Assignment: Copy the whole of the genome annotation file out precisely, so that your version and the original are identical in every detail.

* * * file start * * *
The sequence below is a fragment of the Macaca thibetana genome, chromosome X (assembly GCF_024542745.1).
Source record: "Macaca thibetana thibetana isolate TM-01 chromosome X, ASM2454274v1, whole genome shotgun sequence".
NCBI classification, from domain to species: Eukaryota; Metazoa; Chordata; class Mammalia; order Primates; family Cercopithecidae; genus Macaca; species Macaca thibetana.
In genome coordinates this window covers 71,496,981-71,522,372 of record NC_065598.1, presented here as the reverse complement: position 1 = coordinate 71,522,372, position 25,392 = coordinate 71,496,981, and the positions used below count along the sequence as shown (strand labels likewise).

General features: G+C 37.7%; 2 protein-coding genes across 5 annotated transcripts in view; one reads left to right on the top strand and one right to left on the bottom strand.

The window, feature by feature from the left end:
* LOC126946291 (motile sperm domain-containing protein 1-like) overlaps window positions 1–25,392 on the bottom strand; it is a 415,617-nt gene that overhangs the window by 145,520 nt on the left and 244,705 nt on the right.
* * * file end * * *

The sequence below is a fragment of the Macaca thibetana genome, chromosome X (assembly GCF_024542745.1).
Source record: "Macaca thibetana thibetana isolate TM-01 chromosome X, ASM2454274v1, whole genome shotgun sequence".
NCBI classification, from domain to species: Eukaryota; Metazoa; Chordata; class Mammalia; order Primates; family Cercopithecidae; genus Macaca; species Macaca thibetana.
In genome coordinates this window covers 71,496,981-71,522,372 of record NC_065598.1, presented here as the reverse complement: position 1 = coordinate 71,522,372, position 25,392 = coordinate 71,496,981, and the positions used below count along the sequence as shown (strand labels likewise).

General features: G+C 37.7%; 2 protein-coding genes across 5 annotated transcripts in view; one reads left to right on the top strand and one right to left on the bottom strand.

The window, feature by feature from the left end:
* LOC126946291 (motile sperm domain-containing protein 1-like) overlaps window positions 1–25,392 on the bottom strand; it is a 415,617-nt gene that overhangs the window by 145,520 nt on the left and 244,705 nt on the right.